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    Gold Member IMHO's Avatar
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    Yes, did bury it underneath the paving, but not deep though? Could you get electrocuted if standing on that spot while lightning strikes, say barefoot? I would say it is about 8-10 cm soil over it and then the paving brick.
    ~Expenses will eat you alive! - My first Boss~

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    Diamond Member AndyD's Avatar
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    Sorry I'm late, I see you've got lots of stuff going on here and some of it isn't really related to some of the other things.

    Lightning protection isn't my core business but I'll answer what I can so starting at the bottom and working upwards;

    On ground where people and animals can walk we worry about what's know as 'step voltages' and 'touch voltages'. On a side note concerning animals, is it just the photo or does you dog have some accident damage, it looks like its rear chassis is out of allignment? Anyway, a step voltage is very much what it sounds like, it's the voltage difference that could develope across the ground in the distance of a step. With people, if you stand on two points that are of different potential (at different voltages) it causes current flow through your legs and pelvis mostly but with animals the same current would flow through their front legs, through their body and out through their back legs. Because their body (including their heart) is part of the current path the step voltage that's fatal to animals is considerably lower than the step voltage that would be fatal to a person. In areas where there's livestock we'd want to ensure that the maximum step voltage that might occur is lower.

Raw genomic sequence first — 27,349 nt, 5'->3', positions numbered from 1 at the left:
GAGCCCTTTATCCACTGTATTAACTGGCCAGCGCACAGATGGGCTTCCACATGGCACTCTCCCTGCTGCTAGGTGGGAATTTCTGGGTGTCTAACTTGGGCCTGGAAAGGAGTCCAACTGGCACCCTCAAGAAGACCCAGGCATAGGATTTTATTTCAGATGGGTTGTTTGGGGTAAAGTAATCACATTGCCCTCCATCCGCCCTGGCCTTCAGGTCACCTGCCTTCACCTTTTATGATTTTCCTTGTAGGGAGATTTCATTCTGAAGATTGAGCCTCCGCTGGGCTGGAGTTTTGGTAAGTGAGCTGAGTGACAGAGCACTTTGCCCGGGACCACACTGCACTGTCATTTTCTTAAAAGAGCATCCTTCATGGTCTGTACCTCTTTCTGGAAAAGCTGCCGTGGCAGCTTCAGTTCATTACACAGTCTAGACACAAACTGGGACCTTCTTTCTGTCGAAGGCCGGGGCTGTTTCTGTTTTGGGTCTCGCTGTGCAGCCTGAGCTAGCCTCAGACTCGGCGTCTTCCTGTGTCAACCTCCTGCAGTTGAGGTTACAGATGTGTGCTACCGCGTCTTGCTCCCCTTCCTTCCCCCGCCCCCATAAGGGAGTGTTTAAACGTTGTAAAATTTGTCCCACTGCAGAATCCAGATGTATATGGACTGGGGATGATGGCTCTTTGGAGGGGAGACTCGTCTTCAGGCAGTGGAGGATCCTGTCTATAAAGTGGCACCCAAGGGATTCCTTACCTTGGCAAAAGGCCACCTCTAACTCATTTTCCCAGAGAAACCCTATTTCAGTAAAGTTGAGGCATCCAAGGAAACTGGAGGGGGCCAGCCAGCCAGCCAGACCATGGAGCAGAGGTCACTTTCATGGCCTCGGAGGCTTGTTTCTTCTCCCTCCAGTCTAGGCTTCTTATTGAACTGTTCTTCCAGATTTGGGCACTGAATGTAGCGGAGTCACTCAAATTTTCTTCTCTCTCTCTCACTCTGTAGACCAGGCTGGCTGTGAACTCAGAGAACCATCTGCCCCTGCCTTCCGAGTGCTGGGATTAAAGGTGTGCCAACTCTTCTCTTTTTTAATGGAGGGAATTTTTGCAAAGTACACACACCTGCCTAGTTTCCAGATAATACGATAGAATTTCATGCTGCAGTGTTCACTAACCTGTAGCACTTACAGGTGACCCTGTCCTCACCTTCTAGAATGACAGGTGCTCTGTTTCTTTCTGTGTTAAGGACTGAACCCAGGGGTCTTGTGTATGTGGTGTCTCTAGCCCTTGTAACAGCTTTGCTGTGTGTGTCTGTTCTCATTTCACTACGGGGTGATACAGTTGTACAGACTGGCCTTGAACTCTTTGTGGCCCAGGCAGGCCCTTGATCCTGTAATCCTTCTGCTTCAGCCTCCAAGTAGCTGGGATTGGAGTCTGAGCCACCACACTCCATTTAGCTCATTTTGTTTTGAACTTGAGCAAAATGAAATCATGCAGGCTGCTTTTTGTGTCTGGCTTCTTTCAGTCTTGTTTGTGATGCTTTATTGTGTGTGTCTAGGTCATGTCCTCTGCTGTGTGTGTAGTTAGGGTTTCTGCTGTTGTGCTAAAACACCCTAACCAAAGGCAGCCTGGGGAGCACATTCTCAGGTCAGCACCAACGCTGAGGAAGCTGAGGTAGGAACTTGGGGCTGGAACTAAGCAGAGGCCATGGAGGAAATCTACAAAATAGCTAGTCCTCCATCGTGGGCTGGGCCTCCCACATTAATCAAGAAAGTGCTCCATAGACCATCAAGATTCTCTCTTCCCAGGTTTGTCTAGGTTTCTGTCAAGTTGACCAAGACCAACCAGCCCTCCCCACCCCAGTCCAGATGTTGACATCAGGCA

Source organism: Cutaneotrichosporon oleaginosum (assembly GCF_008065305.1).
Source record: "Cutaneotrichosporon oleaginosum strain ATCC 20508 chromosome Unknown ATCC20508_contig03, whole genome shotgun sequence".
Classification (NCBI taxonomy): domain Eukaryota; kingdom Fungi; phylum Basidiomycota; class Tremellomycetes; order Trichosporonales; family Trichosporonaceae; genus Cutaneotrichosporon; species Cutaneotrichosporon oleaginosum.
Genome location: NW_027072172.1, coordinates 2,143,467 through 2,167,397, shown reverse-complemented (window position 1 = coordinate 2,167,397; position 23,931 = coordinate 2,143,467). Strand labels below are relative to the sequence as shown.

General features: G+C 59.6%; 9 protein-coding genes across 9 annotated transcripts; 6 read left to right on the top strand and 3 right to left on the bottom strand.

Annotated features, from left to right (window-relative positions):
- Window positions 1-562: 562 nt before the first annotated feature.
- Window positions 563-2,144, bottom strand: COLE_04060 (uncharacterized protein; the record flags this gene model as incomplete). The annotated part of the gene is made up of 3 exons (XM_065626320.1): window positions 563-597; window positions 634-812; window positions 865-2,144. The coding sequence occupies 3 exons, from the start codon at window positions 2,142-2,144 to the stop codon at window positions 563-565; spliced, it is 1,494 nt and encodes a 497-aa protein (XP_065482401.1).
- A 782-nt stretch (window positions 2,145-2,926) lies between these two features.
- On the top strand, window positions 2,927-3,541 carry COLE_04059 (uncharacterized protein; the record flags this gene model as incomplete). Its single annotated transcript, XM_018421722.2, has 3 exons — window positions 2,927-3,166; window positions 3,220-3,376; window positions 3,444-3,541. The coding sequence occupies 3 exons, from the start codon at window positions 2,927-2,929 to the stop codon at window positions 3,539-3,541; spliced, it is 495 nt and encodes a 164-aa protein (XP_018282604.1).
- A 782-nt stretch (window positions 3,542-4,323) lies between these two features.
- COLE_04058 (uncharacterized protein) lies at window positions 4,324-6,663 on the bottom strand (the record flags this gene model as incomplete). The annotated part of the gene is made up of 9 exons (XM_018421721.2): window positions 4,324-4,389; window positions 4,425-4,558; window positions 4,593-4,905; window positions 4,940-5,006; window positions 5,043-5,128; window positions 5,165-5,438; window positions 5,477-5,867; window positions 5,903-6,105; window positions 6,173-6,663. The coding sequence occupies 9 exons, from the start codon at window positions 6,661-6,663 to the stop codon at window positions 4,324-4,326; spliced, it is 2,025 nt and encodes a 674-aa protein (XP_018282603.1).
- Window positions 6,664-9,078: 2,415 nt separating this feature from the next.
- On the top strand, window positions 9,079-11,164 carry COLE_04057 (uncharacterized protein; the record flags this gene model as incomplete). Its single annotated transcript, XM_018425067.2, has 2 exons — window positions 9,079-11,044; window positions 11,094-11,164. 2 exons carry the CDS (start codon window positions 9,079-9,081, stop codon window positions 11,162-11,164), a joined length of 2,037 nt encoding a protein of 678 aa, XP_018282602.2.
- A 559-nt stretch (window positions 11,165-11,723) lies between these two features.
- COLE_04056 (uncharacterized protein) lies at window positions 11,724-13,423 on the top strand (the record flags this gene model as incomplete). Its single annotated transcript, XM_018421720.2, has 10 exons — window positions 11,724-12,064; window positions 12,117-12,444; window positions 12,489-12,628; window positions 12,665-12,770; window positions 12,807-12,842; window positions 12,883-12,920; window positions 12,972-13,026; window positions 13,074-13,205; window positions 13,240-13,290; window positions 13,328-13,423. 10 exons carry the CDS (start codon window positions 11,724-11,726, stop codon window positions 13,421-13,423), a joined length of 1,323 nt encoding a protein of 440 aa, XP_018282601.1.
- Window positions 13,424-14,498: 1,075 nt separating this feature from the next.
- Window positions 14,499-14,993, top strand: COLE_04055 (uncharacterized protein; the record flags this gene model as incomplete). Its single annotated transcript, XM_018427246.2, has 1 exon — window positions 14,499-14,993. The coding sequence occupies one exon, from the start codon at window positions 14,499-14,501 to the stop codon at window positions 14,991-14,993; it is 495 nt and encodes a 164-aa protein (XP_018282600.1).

Relating this to your photo in the OP, installing an earth mat or earth grid under the paving could possibly cause step voltages to occur in the vicinity during a lightning strike, it probably wouldn't have been my first choice as a location. Predicting step voltages under lightning conditions requires special test equipment, if the installer did the required ground tests and a thorough risk assessment then the location shouldn't be a concern.

    Touch voltages are kinda similar to step voltages in so much as they also determine whether sufficient current would flow through a person (or less likely an animal) that is subjected to them. Touch voltages occur across a person when they're standing on a surface that's at a different voltage than something they're touching. With people, touch voltages are more likely to kill than step voltages because the resulting current flow has a higher tendancy to travel through the persons heart and cause death by defibrilation. There's a common misconception that you can just whip out your multimeter and accurately measure a touch voltage with respect to earth...but you can't. Any accurate test of a touch voltage must simulate the event of someone getting a shock so there needs to be a capacitive and resistive network in the test circuit to represent the impedance of the poor soul who's getting the shock. Most digital testers are not capable of simulating this and their extremely high input impedance means the test result will be irrelevant. Again, if proper testing was done to ensure the mast you've erected won't develope lethal touch voltage then its easily accessible location would be fine.